The switch is fine -- it just needs to be wired correctly. Keep the neutrals nutted together, and pigtail the ground to the switch's ground terminal (I have no clue why a black wire got landed on a ground screw in the previous configuration, but it was clearly wrong). (You can strip your existing 12AWG white pigtail bare and reuse it for pigtailing the ground, BTW.) Then take the feed (3) and the bathroom (2) black (hot) wires and nut them together to your black pigtail, which lands on one switch hot screw. Finally, land the remaining black wire on the other hot screw.

  • When you say feed (3) are you referring to the 3 neutrals and tying them in with 2 of the hots? Other than that I get what you are saying. Thanks for the help, you are a lifesaver! – Jordan Mickelson Jul 23 '17 at 15:54
  • No, I'm referring to hot #3 -- the neutrals stay with each other and don't connect to anything else in this party – ThreePhaseEel Jul 23 '17 at 16:02
  • okay, so my feed is the 3 black hot wires. I take two of those, wire nut them together run them to the screw terminal. Then take the one that is left and run it to the other. I just have a top and bottom and they don't look to be marked + or - just (L) and (R). Does it matter the orientation? Thanks again. – Jordan Mickelson Jul 23 '17 at 16:07
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    OP: Dude, you're the one who numbered them. Re-read your own post that you wrote. You defined a numbering system there. It's your numbering 3PE is referring to. – Harper Jul 23 '17 at 16:12
  • @JordanMickelson -- when I say "feed (3)" -- I'm referring to the cable you numbered 3 in your question :) – ThreePhaseEel Jul 23 '17 at 16:20
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Stop, just stop the blind experimentation. The fatal flaw is that once you get it to do what you want, you'll stop, and leave it just like that no matter how dangerous this now makes it.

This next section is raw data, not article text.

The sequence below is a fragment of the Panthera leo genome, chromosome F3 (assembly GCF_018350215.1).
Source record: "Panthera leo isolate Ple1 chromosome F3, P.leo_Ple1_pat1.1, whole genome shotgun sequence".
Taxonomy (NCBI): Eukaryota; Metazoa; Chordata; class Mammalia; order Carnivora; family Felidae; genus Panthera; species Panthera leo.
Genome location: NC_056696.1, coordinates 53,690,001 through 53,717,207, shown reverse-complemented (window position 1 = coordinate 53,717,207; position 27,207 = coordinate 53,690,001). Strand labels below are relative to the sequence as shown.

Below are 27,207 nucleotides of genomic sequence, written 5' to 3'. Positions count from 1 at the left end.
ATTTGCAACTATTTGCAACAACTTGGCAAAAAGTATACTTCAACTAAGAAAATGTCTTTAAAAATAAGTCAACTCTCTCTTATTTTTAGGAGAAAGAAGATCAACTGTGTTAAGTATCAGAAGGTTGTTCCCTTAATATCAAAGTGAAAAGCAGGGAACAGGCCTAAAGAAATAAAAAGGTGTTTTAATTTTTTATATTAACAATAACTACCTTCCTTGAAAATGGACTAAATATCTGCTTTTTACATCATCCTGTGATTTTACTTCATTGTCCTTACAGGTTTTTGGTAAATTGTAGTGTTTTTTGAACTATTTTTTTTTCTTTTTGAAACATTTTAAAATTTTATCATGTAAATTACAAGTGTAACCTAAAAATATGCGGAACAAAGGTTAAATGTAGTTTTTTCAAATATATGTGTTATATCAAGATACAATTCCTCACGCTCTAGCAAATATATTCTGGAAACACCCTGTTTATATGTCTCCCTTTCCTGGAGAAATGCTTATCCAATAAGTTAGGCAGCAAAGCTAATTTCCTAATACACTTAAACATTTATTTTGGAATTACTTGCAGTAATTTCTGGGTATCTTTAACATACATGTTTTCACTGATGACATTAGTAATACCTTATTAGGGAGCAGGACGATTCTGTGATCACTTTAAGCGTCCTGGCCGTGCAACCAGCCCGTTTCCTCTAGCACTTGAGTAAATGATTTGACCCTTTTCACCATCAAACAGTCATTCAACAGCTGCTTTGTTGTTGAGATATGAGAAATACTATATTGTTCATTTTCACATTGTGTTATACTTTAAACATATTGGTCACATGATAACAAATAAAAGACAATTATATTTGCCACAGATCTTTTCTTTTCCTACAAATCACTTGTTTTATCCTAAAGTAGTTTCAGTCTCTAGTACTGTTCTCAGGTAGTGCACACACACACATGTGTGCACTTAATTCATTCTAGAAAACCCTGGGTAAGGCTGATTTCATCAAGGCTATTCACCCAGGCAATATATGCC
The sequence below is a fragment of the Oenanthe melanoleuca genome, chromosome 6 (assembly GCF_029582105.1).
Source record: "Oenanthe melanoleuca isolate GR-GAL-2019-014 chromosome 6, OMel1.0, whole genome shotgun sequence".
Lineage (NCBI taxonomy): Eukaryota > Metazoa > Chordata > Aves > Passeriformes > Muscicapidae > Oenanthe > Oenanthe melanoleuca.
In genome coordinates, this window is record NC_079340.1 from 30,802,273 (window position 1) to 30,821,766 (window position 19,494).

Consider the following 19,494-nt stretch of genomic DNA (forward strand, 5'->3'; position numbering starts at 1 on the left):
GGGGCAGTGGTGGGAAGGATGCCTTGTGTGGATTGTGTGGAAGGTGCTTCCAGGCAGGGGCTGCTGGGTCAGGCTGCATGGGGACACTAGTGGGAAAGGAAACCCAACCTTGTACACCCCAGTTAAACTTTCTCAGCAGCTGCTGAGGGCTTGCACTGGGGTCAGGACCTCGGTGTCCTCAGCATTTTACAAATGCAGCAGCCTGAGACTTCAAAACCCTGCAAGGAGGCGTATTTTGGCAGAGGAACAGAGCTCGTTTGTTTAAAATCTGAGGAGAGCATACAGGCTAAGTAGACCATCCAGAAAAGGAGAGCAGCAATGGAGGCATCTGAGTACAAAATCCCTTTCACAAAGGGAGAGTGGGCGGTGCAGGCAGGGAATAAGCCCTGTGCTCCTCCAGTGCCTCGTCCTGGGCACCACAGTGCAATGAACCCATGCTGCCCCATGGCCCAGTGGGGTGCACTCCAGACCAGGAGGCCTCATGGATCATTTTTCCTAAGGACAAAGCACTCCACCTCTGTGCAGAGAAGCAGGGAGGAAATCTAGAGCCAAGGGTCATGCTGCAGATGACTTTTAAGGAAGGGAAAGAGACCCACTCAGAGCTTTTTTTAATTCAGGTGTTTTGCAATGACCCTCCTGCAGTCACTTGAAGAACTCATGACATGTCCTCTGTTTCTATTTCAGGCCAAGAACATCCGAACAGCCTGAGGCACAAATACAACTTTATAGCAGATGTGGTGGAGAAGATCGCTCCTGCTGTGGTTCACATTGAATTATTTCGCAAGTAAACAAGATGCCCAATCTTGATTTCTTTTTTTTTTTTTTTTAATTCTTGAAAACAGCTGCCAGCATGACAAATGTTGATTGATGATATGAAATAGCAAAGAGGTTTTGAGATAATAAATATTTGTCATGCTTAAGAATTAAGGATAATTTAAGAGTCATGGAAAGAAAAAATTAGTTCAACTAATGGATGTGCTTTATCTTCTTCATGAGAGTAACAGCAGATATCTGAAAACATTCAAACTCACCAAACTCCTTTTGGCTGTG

You may have found it wrong

The other flaw in your approach is assuming previous work was correct. Normally I argue for that, but not when 3 blacks go to 3 terminals on a switch!

People are hooking hot wires to grounds for Pete's sake! You're not at fault for the last guy's bad work, but you need to know what's right so you know wrong when you see it.

DIVIDE and conquer

Don't waste your time trying to "hook it all up at once" as you did above, you tried 6 combinations, because you made a point to use all the wires. Waste of time. Divvy up the job into logical chunks.

In your case, the better approach is to notice that the grounds and neutrals are configured so all the hots are really hot. So it can't hurt to splice any two together. JUST TWO. Cap the orphan. 3 possible results:

  • nothing
  • bathroom light switch works
  • room light is on constant

And I bet you've already figured out that in the "nothing" configuration, the orphan black is the supply. Huge win. Mark it!

Now the one where the bathroom light works -- that's your final configuration except add a pigtail to the wire nut. The pigtail and the remaining dangler go to the switch. Done.

Oh yeah, the ground. Do Grounds First. Why? Perception. When you hook up a thing last, and that causes it to fail, you think that's the problem. Proper grounding is right by definition. Anytime you hook up the ground last, and it fails, the previous work is the problem, not the ground. Doing grounds first puts you in the right head.

  • Thank you, obviously I have a lot to learn but I appreciate your response and will keep trying to learn, I feel like we are in for some more surprises in this house :) – Jordan Mickelson Jul 23 '17 at 17:22